Taylor Forge Engineered Systems knew an investment in GibbsCAM software would pay off after witnessing a customer edit a program in 15 minutes, and then horizontally mill the part in 45 minutes.
The global initiative toward green energy has opened doors for entrepreneurs, spawned new companies, and provided opportunities for manufacturing companies looking for growth. However, not every manufacturer has had the expertise required to take advantage of the new opportunities. Nevertheless, when a new technology requires components similar to those already used in other applications, a good marriage is possible. Such is the case with a new solar project and a company that has been serving the energy industry for more than one hundred years.
Taylor Forge Engineered Systems, a unique design and manufacturing organization, has traditionally served the petroleum, natural gas, and nuclear power industries with three manufacturing facilities in Kansas. The company uses proprietary processes, and some CNC machine tools to manufacture parts from carbon steels and super alloys, typically Inconel – a tough nickel chromium alloy known for its anti-oxidation and anti-corrosive properties under heat and pressure.
In late 2011, the company found an opportunity to enter solar energy as a supplier to a power plant in production in the United States. The plant will generate more than 100 MW of electricity, using thousands of heliostats, (suntracking mirrors), to concentrate solar energy onto a tower more than 500 feet high. Solar radiation will heat and melt salt, which will circulate through pipes and headers, into storage, where the hot salt will supply heat to drive a steam generator on demand.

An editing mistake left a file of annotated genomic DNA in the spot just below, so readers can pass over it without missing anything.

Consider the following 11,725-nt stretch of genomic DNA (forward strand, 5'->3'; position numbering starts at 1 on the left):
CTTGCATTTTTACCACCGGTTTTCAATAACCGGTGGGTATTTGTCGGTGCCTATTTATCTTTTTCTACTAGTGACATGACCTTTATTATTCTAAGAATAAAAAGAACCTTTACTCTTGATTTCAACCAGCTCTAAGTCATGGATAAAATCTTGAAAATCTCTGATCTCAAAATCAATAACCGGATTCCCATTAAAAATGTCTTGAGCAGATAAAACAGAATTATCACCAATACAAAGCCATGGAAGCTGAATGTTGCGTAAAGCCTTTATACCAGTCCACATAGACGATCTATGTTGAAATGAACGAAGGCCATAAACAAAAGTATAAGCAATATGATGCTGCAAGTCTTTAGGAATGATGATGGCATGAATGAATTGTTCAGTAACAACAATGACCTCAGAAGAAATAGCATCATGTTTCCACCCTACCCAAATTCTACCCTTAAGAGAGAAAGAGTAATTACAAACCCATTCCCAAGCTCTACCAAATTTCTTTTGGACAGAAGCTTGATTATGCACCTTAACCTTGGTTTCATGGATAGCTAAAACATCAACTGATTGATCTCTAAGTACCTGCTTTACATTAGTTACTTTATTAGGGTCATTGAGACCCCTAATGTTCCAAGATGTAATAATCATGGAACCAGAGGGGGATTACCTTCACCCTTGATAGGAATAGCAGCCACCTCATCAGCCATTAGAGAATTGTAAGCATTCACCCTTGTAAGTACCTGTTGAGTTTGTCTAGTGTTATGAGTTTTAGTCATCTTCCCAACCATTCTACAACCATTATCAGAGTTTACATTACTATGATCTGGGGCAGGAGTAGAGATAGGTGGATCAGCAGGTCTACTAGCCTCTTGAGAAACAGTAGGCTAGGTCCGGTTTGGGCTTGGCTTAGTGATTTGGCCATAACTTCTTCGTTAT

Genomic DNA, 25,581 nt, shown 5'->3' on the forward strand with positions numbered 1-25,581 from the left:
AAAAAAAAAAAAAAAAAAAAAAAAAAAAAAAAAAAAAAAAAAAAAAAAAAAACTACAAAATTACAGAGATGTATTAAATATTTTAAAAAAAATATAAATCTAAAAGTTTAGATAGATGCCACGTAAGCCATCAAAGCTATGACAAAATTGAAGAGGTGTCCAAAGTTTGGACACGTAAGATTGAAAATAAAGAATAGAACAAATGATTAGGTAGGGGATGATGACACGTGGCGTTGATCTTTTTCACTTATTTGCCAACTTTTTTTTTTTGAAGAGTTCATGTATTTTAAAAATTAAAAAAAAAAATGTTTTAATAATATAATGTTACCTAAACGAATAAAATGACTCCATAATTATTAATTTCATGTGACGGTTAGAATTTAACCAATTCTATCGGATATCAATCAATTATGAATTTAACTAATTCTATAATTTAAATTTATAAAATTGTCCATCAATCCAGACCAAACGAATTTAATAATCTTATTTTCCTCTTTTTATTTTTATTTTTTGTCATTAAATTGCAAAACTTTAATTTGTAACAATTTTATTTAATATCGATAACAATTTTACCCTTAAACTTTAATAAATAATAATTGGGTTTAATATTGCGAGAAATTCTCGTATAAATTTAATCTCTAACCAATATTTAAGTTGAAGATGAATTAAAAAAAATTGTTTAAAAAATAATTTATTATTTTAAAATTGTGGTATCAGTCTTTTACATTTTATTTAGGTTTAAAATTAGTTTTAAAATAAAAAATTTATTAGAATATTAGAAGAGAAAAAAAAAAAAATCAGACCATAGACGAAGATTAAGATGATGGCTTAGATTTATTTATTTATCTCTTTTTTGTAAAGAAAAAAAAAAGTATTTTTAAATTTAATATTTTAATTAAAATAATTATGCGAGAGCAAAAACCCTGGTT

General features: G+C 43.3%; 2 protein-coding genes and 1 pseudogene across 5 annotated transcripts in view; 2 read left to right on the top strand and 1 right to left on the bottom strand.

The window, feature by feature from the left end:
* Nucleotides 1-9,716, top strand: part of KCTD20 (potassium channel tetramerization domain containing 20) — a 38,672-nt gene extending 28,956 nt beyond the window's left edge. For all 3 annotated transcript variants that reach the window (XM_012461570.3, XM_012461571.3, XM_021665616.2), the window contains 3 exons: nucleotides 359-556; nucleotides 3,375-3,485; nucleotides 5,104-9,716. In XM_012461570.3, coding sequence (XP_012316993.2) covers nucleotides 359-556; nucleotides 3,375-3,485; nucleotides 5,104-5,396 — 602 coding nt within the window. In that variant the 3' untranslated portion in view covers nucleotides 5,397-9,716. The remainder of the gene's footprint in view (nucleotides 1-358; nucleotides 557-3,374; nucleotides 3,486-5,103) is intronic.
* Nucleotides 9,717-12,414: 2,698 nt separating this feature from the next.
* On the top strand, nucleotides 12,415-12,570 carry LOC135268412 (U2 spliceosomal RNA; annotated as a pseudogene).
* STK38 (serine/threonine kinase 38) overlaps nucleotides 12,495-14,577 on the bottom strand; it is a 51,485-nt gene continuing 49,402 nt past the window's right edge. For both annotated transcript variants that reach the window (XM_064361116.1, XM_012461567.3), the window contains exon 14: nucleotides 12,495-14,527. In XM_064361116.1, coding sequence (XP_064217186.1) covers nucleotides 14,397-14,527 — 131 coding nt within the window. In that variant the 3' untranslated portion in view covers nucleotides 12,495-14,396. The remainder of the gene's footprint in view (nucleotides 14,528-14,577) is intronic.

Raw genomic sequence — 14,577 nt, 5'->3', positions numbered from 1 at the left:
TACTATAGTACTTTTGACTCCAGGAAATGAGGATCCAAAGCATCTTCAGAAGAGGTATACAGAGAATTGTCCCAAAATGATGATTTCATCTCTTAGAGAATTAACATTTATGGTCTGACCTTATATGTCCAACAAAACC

Taylor Forge, equipped to create cylindrical pressure and containment vessels from plates up to 7" thick, won the contract to manufacture the headers required by the solar power plant.
According to Manufacturing Engineer, Kirt Stevens (Paola, KS. facility), it was not long ago that Taylor Forge would not have been able to bid the project for lack of a CNC machine appropriate for high precision and a reliable utility for NC programming. Five years ago, when he started working at Taylor Forge, Stevens discovered that the company had been contracting for CNC programming services because there were no in-house programming resources.
“Without internal expertise in programming machine tools, the company would frequently no-bid jobs or forfeit opportunities because they were unable to determine manufacturability or delivery,” Stevens explains.
Experienced with CAD, manual NC programming, and CAM systems, Stevens recognized the shortcomings immediately. However, because he needed to acclimate to new employment, and because machines were busy filling long-term contracts, he postponed any action. Nevertheless, he occasionally needed to modify NC programs to accommodate different cutting tools. However, the method used by the contractor to create programs did not lend itself to a universal command to offset for a different sized tool.
“I had to calculate the offset and manually change the coordinates of each point in the program,” Stevens notes. “Using a human as a post-processor is very risky, and it would take me eight or nine hours just to modify a program.”